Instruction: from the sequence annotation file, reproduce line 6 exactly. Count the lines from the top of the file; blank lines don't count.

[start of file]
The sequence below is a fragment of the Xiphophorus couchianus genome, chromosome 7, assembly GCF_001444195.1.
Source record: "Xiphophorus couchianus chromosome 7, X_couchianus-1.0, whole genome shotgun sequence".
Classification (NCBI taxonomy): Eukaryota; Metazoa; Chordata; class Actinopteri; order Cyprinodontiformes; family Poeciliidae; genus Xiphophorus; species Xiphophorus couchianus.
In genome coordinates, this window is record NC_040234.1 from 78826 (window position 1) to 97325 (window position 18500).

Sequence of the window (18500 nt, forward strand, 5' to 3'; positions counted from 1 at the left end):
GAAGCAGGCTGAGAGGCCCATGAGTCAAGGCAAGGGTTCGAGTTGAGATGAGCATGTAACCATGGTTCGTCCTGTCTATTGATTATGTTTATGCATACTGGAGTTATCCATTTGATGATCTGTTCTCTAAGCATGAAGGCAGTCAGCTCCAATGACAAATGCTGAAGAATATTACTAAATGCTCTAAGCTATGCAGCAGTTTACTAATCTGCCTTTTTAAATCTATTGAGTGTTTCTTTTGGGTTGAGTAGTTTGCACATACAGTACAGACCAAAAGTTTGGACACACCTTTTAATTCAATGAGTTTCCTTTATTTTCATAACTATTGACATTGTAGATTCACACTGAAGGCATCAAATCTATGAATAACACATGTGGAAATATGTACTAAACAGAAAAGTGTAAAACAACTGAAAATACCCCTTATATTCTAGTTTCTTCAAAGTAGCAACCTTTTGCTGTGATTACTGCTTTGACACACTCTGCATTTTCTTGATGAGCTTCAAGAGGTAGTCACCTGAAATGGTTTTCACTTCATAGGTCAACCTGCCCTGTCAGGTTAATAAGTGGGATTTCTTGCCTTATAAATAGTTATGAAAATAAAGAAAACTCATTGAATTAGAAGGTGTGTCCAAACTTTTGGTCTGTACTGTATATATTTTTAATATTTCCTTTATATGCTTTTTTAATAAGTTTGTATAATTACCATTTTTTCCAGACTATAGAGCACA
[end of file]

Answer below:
GAAGCAGGCTGAGAGGCCCATGAGTCAAGGCAAGGGTTCGAGTTGAGATGAGCATGTAACCATGGTTCGTCCTGTCTATTGATTATGTTTATGCATACTGGAGTTATCCATTTGATGATCTGTTCTCTAAGCATGAAGGCAGTCAGCTCCAATGACAAATGCTGAAGAATATTACTAAATGCTCTAAGCTATGCAGCAGTTTACTAATCTGCCTTTTTAAATCTATTGAGTGTTTCTTTTGGGTTGAGTAGTTTGCACATACAGTACAGACCAAAAGTTTGGACACACCTTTTAATTCAATGAGTTTCCTTTATTTTCATAACTATTGACATTGTAGATTCACACTGAAGGCATCAAATCTATGAATAACACATGTGGAAATATGTACTAAACAGAAAAGTGTAAAACAACTGAAAATACCCCTTATATTCTAGTTTCTTCAAAGTAGCAACCTTTTGCTGTGATTACTGCTTTGACACACTCTGCATTTTCTTGATGAGCTTCAAGAGGTAGTCACCTGAAATGGTTTTCACTTCATAGGTCAACCTGCCCTGTCAGGTTAATAAGTGGGATTTCTTGCCTTATAAATAGTTATGAAAATAAAGAAAACTCATTGAATTAGAAGGTGTGTCCAAACTTTTGGTCTGTACTGTATATATTTTTAATATTTCCTTTATATGCTTTTTTAATAAGTTTGTATAATTACCATTTTTTCCAGACTATAGAGCACA